Part of the Native Immigrant team, filmmaker Ronald Grimes put together these two wonderful videos of the condolence ceremony that took place on October 26th 2014 for the relatives and friends of Myriam.
Everybody dies. Lots of people immigrate. Few Muslims marry Jews. Mohawks rarely cross the river ritually. Why? "A Daughter's Song" doesn't answer the question, but it captures what happens when all these events coincide.
Three months after the death of Myriam Azoulay, Mohawks, invited by artists, offered a Condolence Ceremony for family and friends. This film is a meditation on that ritual and a walk with her husband, daughter, and mother.
A Mohawk Condolence Ceremony offered for family and friends of Myriam Azoulay (née Laaouan).
Influenced by the art of Norval Morrisseau, an Anishinaabe (Ojibwa) painter, Carolina Echeverria initiated Native-Immigrant, a multiphased art project exploring relationships between immigrants and indigenous people in Quebec. Carolina, a Chilean-born Catholic, had moved to Montreal and married a Moroccan-born Sephardic Jew. She became friends with Myriam Laaouan, a Moroccan Muslim immigrant to Canada who also converted to marry a Jew. When Myriam died of leukemia, Carolina asked her Mohawk-educator friend Philip Deering whether a Condolence Ceremony would be possible for Myriam’s family. Philip, in turn, approached Francis Boots, a traditional Mohawk practitioner. He agreed to enact the ritual.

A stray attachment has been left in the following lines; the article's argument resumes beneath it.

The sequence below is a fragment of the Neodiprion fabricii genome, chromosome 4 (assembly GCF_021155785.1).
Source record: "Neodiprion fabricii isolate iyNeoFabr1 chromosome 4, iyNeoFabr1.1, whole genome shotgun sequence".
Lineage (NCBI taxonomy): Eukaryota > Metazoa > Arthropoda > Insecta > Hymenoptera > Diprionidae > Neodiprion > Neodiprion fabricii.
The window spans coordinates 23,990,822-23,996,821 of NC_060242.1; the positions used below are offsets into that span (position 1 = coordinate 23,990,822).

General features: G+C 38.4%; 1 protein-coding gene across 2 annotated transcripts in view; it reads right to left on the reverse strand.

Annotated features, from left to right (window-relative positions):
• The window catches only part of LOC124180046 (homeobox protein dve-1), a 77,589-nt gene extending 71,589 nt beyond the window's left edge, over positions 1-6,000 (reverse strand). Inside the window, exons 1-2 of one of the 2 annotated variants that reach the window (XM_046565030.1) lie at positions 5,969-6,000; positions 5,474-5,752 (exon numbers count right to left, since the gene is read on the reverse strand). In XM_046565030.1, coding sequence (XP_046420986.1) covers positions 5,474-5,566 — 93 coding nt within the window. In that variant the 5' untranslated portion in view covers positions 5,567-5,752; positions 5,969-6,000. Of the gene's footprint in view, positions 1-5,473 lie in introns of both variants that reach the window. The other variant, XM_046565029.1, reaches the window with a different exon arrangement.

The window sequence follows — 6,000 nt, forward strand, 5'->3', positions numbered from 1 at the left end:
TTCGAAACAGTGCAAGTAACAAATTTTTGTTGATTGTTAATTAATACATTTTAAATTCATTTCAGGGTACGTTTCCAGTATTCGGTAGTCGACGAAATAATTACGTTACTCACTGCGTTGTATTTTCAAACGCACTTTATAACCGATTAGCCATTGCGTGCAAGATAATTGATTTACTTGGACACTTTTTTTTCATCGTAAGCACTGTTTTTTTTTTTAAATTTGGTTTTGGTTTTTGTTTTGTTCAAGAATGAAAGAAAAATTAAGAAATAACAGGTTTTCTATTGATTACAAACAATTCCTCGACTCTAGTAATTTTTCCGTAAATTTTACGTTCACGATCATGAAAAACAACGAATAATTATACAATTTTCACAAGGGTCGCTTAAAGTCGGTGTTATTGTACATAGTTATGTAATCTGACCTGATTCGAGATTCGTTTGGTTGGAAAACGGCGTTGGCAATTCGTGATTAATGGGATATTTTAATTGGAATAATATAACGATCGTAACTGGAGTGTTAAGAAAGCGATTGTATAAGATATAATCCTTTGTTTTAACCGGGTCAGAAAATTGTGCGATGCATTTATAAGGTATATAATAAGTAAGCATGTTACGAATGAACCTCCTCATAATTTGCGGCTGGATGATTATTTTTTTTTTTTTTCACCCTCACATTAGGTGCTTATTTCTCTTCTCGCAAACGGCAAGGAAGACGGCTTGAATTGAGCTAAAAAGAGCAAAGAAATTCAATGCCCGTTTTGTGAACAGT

The artist’s web site: http://carolinaecheverria.ca
Photos of a Native-Immigrant art show: http://www.blurb.ca/b/4711475-native-immigrant-by-carolina-echeverria